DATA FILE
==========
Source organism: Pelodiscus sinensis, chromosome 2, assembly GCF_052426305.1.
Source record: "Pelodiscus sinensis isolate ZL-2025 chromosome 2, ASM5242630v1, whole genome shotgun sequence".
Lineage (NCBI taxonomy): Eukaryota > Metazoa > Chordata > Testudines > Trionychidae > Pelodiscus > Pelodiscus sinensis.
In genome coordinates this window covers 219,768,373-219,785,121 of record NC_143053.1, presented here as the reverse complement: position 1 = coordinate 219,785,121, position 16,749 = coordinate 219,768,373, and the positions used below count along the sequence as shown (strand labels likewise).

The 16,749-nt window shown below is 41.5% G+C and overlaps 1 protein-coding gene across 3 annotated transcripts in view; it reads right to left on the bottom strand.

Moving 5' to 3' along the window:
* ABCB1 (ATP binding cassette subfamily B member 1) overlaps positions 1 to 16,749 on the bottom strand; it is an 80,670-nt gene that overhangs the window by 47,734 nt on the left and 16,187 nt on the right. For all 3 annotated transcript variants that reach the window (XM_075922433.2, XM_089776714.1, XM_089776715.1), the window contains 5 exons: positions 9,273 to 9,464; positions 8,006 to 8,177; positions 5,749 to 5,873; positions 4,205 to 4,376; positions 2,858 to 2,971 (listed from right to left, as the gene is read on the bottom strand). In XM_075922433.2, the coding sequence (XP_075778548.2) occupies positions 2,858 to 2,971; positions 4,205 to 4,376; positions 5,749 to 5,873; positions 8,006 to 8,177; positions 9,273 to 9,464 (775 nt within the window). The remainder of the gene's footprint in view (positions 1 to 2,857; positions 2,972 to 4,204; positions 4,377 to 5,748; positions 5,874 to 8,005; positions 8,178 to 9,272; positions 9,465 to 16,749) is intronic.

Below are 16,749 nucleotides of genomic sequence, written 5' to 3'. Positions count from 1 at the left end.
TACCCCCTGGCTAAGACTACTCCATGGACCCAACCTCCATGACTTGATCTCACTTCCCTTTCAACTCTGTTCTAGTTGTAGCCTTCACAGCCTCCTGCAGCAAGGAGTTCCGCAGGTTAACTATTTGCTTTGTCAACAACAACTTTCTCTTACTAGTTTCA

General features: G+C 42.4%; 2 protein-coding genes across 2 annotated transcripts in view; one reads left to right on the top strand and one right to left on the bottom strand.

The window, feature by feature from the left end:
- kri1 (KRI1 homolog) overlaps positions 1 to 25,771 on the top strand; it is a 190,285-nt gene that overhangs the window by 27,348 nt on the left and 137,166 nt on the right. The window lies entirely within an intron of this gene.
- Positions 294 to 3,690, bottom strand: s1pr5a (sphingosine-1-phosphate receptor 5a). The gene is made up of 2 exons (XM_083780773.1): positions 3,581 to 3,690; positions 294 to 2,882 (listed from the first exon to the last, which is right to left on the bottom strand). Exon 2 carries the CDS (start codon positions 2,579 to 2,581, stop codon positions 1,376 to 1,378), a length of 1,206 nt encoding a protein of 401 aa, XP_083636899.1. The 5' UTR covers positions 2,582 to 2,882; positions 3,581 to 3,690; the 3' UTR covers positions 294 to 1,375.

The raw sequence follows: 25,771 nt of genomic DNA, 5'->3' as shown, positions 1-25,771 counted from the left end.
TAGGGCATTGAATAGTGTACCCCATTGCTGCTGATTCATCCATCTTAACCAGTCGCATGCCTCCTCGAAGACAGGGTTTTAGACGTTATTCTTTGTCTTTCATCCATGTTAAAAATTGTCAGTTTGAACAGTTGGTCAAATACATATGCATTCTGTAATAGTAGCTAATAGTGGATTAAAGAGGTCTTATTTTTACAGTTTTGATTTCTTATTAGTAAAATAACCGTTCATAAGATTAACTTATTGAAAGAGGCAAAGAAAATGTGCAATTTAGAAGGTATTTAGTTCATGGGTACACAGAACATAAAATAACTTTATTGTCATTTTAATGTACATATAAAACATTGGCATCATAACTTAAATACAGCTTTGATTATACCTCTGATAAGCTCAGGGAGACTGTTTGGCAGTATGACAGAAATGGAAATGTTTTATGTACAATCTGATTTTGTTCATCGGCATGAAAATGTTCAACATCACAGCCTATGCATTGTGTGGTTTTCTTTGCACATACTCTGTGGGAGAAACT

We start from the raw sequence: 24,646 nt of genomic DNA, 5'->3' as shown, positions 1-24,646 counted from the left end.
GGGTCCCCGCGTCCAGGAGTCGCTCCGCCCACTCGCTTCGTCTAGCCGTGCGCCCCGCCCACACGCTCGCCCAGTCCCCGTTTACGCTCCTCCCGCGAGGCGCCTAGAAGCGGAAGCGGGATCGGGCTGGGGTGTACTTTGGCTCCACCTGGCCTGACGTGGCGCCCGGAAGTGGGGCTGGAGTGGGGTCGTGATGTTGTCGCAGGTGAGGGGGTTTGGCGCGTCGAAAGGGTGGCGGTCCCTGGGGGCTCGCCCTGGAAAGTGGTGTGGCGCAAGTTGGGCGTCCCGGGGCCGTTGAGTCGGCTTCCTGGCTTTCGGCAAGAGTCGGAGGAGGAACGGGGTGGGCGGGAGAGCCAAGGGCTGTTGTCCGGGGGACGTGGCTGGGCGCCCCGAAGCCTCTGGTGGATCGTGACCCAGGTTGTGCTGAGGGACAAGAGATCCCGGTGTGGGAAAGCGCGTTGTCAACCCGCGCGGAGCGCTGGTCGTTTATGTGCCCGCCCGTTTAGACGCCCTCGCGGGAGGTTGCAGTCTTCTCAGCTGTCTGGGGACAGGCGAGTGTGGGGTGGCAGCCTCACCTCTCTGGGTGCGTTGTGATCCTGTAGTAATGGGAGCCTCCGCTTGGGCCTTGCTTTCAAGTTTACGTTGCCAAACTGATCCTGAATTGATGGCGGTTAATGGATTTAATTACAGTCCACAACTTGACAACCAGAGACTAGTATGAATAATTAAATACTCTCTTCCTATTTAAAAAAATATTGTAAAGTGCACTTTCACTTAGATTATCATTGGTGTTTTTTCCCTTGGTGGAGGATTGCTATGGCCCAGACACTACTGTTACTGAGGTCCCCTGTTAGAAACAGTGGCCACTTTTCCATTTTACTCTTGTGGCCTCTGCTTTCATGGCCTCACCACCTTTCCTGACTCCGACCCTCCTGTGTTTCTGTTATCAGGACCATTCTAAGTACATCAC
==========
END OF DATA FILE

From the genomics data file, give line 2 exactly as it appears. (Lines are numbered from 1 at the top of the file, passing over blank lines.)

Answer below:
Source record: "Pelodiscus sinensis isolate ZL-2025 chromosome 2, ASM5242630v1, whole genome shotgun sequence".